In the early 1990s, Bodie Thoene wrote three evangelical Christian novels in a series called “The Shiloh Legacy,” which details the lives of various people during the Great Depression and World War II. Two of the characters in this series are Jewish: Max Meyer and his cousin Trudy. While it is strongly implied that both characters convert to Christianity during the course of the novels, it is never explicitly discussed.
The books in question are A Thousand Shall Fall, In My Father's House, and Say to This Mountain, all published by Bethany House. Here is a sampling from In My Father's House:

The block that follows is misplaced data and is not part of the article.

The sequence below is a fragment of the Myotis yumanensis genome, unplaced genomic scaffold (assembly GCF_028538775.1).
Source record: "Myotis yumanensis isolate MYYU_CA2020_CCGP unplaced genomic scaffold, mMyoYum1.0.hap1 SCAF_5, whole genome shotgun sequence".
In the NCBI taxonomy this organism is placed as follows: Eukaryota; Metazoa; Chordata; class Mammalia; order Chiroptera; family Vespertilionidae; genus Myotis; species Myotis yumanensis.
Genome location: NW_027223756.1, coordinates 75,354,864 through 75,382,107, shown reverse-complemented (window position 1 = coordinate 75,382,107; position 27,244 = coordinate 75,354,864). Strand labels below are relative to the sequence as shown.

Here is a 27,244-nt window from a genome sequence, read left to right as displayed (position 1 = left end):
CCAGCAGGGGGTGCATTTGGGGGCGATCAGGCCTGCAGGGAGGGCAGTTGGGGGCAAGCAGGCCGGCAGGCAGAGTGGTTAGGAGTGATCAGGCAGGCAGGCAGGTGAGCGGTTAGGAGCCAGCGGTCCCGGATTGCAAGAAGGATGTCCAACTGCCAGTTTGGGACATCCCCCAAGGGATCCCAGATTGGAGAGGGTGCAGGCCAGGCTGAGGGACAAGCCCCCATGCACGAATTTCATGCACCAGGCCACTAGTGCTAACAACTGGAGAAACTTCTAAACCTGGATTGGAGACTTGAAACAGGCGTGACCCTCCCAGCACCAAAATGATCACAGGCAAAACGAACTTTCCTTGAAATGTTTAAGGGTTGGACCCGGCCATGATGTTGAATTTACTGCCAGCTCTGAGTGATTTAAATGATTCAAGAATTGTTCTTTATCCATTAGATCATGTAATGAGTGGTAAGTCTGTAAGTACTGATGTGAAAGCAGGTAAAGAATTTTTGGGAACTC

"Bubbe Fritz did not approve of this because Irene was definitely not Jewish. But tonight at the sight of her, Bubbe Fritz said in a kindly tone, "Well, so Max's little shiksa has come to make sure he is not a casualty in the last hour. Nu!" ... "I don't want to hear such things [about Max marrying a Gentile]! He'll get over her!" ... "Is this what we came to America for?" Trudy did not say that she believed this was the best part of America.... A girl from the Irish neighborhood falling in love with a tall handsome Jewish boy from Orchard Street." (pp. 86-87).
Later in the book, the family is upset about Max and Irene (an Irish-American woman) planning on getting married. "Bubbe would weep loudly and slam doors. Zeyde would cluck his tongue and blame himself because he had let everything go to pot the moment he kept his store open on Shabbat." (p. 148).
Trudy says to Max: "What is it Bubbe says? Tova toireh mikol sechoireh? The Torah is the best merchandise." (p. 156).